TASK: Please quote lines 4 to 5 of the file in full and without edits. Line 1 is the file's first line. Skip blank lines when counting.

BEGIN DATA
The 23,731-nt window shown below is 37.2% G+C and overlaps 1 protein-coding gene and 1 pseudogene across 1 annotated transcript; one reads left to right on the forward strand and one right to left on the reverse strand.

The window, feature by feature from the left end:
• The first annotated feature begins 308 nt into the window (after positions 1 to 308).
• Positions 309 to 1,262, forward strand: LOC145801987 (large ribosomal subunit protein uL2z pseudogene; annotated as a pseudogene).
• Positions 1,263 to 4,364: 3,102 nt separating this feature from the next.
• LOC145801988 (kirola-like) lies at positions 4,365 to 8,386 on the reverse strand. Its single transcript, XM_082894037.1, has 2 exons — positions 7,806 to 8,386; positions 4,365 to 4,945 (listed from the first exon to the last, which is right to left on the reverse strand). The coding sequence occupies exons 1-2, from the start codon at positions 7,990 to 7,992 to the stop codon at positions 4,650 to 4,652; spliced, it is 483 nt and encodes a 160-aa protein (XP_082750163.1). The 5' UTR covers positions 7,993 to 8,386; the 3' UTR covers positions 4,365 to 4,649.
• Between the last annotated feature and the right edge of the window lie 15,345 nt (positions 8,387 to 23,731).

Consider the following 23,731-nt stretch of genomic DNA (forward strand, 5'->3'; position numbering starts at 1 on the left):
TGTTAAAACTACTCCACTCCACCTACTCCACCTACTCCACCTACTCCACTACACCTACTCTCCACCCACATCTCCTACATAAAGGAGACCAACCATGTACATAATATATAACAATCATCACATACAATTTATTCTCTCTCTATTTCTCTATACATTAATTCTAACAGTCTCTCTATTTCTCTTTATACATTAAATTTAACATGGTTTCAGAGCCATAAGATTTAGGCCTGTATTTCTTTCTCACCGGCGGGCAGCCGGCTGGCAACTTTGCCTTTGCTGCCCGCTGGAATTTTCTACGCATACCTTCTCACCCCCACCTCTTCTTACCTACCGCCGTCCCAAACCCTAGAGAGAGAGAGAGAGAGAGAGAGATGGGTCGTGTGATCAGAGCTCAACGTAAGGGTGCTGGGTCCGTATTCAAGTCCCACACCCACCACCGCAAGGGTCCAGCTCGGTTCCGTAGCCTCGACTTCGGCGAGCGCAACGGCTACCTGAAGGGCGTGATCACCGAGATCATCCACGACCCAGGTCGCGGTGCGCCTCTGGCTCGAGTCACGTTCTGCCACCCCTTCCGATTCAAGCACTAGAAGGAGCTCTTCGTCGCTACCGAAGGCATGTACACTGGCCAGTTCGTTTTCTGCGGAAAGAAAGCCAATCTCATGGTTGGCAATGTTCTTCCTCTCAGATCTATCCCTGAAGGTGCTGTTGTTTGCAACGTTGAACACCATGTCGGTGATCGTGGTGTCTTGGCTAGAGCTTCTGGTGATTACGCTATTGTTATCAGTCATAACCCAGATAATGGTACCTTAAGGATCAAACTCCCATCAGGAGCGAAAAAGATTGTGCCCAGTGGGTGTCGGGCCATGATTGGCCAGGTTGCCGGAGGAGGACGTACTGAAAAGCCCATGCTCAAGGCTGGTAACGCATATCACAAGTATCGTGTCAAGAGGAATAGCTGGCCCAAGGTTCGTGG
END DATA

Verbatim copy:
• Positions 309 to 1,262, forward strand: LOC145801987 (large ribosomal subunit protein uL2z pseudogene; annotated as a pseudogene).
• Positions 1,263 to 4,364: 3,102 nt separating this feature from the next.